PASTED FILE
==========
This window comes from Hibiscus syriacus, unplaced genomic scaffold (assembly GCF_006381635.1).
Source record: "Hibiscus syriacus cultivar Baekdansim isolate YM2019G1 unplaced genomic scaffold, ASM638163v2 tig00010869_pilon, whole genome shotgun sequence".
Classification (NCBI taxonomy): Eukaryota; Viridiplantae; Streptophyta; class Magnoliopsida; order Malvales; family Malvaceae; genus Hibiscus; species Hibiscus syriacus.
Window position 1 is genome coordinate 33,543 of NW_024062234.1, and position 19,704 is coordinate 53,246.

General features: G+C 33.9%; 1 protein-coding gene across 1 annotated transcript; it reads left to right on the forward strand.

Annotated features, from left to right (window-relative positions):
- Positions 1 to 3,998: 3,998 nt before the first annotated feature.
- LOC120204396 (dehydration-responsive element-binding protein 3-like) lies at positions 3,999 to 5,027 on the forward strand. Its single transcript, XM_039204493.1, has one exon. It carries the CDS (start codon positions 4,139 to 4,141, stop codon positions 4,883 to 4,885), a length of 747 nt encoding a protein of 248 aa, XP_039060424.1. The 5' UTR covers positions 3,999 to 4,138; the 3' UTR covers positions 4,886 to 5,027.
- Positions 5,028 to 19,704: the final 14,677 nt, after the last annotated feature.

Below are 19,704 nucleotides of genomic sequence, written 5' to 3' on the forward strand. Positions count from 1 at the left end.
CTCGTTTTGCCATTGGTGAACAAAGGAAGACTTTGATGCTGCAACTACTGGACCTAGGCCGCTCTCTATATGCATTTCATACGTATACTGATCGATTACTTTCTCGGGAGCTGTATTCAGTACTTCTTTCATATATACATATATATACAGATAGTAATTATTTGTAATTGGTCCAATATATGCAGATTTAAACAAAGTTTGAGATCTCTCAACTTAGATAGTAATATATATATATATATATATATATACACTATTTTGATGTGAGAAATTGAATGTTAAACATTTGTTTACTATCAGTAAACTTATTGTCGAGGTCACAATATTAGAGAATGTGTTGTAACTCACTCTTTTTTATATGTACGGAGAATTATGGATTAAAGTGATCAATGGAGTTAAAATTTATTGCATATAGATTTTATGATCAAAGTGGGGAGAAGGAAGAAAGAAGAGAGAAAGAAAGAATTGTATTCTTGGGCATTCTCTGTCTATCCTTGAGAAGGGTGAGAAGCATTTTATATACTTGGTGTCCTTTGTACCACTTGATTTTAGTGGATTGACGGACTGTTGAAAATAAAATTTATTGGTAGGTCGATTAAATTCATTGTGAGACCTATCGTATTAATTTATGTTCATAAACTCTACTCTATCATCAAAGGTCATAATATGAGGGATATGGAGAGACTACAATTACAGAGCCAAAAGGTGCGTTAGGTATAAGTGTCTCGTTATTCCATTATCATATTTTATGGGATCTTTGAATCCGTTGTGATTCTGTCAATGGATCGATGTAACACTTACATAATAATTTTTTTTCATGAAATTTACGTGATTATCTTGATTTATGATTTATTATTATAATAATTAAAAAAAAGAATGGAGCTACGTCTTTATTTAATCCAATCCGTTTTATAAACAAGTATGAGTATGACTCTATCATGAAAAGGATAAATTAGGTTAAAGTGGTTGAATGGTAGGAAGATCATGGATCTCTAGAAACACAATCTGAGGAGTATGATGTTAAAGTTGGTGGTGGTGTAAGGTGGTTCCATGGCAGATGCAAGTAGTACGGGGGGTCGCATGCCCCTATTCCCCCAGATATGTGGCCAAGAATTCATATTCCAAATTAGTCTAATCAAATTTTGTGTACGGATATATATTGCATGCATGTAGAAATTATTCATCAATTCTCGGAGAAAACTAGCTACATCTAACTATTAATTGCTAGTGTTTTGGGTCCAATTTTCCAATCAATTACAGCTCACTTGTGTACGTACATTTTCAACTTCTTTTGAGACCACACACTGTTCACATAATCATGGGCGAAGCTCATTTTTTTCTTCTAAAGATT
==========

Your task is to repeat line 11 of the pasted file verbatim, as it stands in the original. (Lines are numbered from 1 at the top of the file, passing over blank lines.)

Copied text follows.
CTCGTTTTGCCATTGGTGAACAAAGGAAGACTTTGATGCTGCAACTACTGGACCTAGGCCGCTCTCTATATGCATTTCATACGTATACTGATCGATTACTTTCTCGGGAGCTGTATTCAGTACTTCTTTCATATATACATATATATACAGATAGTAATTATTTGTAATTGGTCCAATATATGCAGATTTAAACAAAGTTTGAGATCTCTCAACTTAGATAGTAATATATATATATATATATATATATACACTATTTTGATGTGAGAAATTGAATGTTAAACATTTGTTTACTATCAGTAAACTTATTGTCGAGGTCACAATATTAGAGAATGTGTTGTAACTCACTCTTTTTTATATGTACGGAGAATTATGGATTAAAGTGATCAATGGAGTTAAAATTTATTGCATATAGATTTTATGATCAAAGTGGGGAGAAGGAAGAAAGAAGAGAGAAAGAAAGAATTGTATTCTTGGGCATTCTCTGTCTATCCTTGAGAAGGGTGAGAAGCATTTTATATACTTGGTGTCCTTTGTACCACTTGATTTTAGTGGATTGACGGACTGTTGAAAATAAAATTTATTGGTAGGTCGATTAAATTCATTGTGAGACCTATCGTATTAATTTATGTTCATAAACTCTACTCTATCATCAAAGGTCATAATATGAGGGATATGGAGAGACTACAATTACAGAGCCAAAAGGTGCGTTAGGTATAAGTGTCTCGTTATTCCATTATCATATTTTATGGGATCTTTGAATCCGTTGTGATTCTGTCAATGGATCGATGTAACACTTACATAATAATTTTTTTTCATGAAATTTACGTGATTATCTTGATTTATGATTTATTATTATAATAATTAAAAAAAAGAATGGAGCTACGTCTTTATTTAATCCAATCCGTTTTATAAACAAGTATGAGTATGACTCTATCATGAAAAGGATAAATTAGGTTAAAGTGGTTGAATGGTAGGAAGATCATGGATCTCTAGAAACACAATCTGAGGAGTATGATGTTAAAGTTGGTGGTGGTGTAAGGTGGTTCCATGGCAGATGCAAGTAGTACGGGGGGTCGCATGCCCCTATTCCCCCAGATATGTGGCCAAGAATTCATATTCCAAATTAGTCTAATCAAATTTTGTGTACGGATATATATTGCATGCATGTAGAAATTATTCATCAATTCTCGGAGAAAACTAGCTACATCTAACTATTAATTGCTAGTGTTTTGGGTCCAATTTTCCAATCAATTACAGCTCACTTGTGTACGTACATTTTCAACTTCTTTTGAGACCACACACTGTTCACATAATCATGGGCGAAGCTCATTTTTTTCTTCTAAAGATT